Why You Should Consider Growing Duckweed At Home

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Growing Duckweed

Also known as Lesser Duckweed, this common plan is generally found floating on the surface of marshes, ponds, slow-moving streams and lakes. While this may be among the smallest flowering plants in the world, Duckweed features powerful nutrients ideal for not only your livestock but also your family. If you’re searching for a natural, cost-effective and healthy alternative to livestock feed, and even as a protein supplement for your family, Duckweed may be what you’re searching for.

Duckweed as Livestock Feed

Farmers, both large and small, continually search for ways to reduce livestock feed expense without sacrificing nutrition. In the farming community, Duckweed has grown in popularity in use due to its easy cultivation methods and high nutritional profile.

Duckweed consists of:

  • 35 to 43 per cent of crude protein – around the same concentration as dried soybean meal
  • 5 per cent of polyunsaturated fats
  • 5 to 15 per cent of fibre
  • Tract amounts of carotene, xanthophyll, vitamin A and a host of other nutrients

While the nutrient concentration of Duckweed is what draws some farmers, the ease of its growing and harvesting is its primary attraction. Under ideal growing conditions, such as a simulated and protected lagoon setting, this plant can double its size within a matter of 16 hours to two days. In an average setting, farmers may yield anywhere from 2 to 23 tons of dried plant matter per harvesting year. Its exceptional growth rate and massive harvest yields make Duckweed a viable option for most farmers.

Duckweed for Your Family

Due to its high protein content, many professionals in the realm of sustainable living have noted this plant as a potential life-saving food source should the modern food industry collapse. While its edible for human consumption, before serving this plant to your family, there are several points of interest you must take into consideration:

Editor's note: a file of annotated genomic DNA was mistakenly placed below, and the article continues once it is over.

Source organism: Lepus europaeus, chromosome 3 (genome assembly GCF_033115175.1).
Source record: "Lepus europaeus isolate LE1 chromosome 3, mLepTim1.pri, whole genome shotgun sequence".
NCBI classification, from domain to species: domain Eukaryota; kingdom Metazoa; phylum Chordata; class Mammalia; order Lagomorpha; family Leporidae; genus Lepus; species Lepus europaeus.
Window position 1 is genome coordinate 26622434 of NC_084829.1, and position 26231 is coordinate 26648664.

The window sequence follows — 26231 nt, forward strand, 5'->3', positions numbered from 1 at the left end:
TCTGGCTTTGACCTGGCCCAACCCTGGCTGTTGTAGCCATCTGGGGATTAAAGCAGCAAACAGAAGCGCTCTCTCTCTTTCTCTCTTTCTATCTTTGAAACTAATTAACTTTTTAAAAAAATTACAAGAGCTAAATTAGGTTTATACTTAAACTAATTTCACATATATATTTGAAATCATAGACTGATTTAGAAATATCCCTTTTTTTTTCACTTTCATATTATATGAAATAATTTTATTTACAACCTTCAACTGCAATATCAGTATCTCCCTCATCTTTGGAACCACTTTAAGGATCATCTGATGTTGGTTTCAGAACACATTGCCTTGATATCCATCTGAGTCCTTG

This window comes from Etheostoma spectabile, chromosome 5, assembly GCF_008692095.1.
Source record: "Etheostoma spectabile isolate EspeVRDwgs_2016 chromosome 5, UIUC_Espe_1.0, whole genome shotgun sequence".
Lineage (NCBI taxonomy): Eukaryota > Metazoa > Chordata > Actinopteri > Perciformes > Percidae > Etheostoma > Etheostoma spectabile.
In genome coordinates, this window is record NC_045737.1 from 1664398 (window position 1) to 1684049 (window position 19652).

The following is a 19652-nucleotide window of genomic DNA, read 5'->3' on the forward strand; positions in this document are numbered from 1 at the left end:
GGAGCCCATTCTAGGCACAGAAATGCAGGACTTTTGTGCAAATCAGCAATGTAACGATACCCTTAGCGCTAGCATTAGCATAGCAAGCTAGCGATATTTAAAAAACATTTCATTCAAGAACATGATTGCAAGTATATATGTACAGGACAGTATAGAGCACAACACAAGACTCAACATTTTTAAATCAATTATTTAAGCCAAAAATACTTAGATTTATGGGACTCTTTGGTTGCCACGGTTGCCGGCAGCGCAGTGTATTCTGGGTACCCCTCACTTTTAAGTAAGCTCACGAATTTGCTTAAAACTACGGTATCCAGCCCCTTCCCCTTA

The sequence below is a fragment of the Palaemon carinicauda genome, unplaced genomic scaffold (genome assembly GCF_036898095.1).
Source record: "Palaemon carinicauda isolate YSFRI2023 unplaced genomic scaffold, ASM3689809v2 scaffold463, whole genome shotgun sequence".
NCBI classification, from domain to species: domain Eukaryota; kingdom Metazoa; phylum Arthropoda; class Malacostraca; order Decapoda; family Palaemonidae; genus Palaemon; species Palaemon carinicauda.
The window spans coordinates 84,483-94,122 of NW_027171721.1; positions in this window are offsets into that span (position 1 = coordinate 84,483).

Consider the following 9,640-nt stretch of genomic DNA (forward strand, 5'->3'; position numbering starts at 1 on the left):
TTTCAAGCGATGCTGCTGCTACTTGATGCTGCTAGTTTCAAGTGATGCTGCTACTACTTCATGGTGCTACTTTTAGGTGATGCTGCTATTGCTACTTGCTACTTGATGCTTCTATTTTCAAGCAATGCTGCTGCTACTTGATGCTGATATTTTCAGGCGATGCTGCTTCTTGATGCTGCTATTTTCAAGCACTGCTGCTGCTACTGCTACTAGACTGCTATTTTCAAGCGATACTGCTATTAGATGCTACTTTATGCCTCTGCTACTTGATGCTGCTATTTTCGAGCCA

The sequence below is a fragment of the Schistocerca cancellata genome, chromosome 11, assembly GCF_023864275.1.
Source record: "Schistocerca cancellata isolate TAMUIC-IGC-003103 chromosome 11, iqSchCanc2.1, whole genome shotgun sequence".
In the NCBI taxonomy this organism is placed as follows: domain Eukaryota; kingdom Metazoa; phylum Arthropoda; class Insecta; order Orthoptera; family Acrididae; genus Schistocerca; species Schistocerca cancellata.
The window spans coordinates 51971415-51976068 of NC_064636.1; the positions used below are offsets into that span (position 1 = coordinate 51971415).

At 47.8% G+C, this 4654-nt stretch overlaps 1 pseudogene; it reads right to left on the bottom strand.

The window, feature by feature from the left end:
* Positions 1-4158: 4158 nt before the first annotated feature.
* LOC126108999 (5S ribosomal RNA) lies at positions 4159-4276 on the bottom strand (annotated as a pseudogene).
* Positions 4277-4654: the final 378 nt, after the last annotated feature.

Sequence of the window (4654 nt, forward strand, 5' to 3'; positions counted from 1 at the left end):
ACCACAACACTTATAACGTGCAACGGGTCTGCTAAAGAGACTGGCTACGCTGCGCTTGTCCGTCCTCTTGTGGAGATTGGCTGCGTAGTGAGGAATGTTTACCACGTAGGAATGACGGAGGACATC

• Duckweed Harvesting Conditions – Naturally grown Duckweed thrives in less-than-sanitary conditions, such as ponds rich with animal waste and bacteria. Due to this, only consume Duckweed cultivated in sanitary conditions, such as in a maintained pool of water.
  • Calcium Oxalate Concentration – Duckweed can feature 2 to 4 per cent calcium oxalate concentrations, which can be toxic to humans. While the oxalate concentration may be controlled by its growing environments, duckweed harvested in the wild must be treated to reduce the oxalate level for safe consumption. Do so by boiling, roasting or sauteing the duckweed before eating.

Once you’ve harvested and prepared Duckweed, its tangy flavour, similar to watercress or spinach, it may be used in salads, sandwiches, soups or any other dish you’d typically find a leafy vegetable. Duckweed has been used for centuries as a food source in Asian cuisine. Experience the nutritional value and pleasant taste, but only after ensuring its safety by cultivating in clean grow areas or by properly cooking to kill harmful bacteria.

(Image from: Wikipedia)

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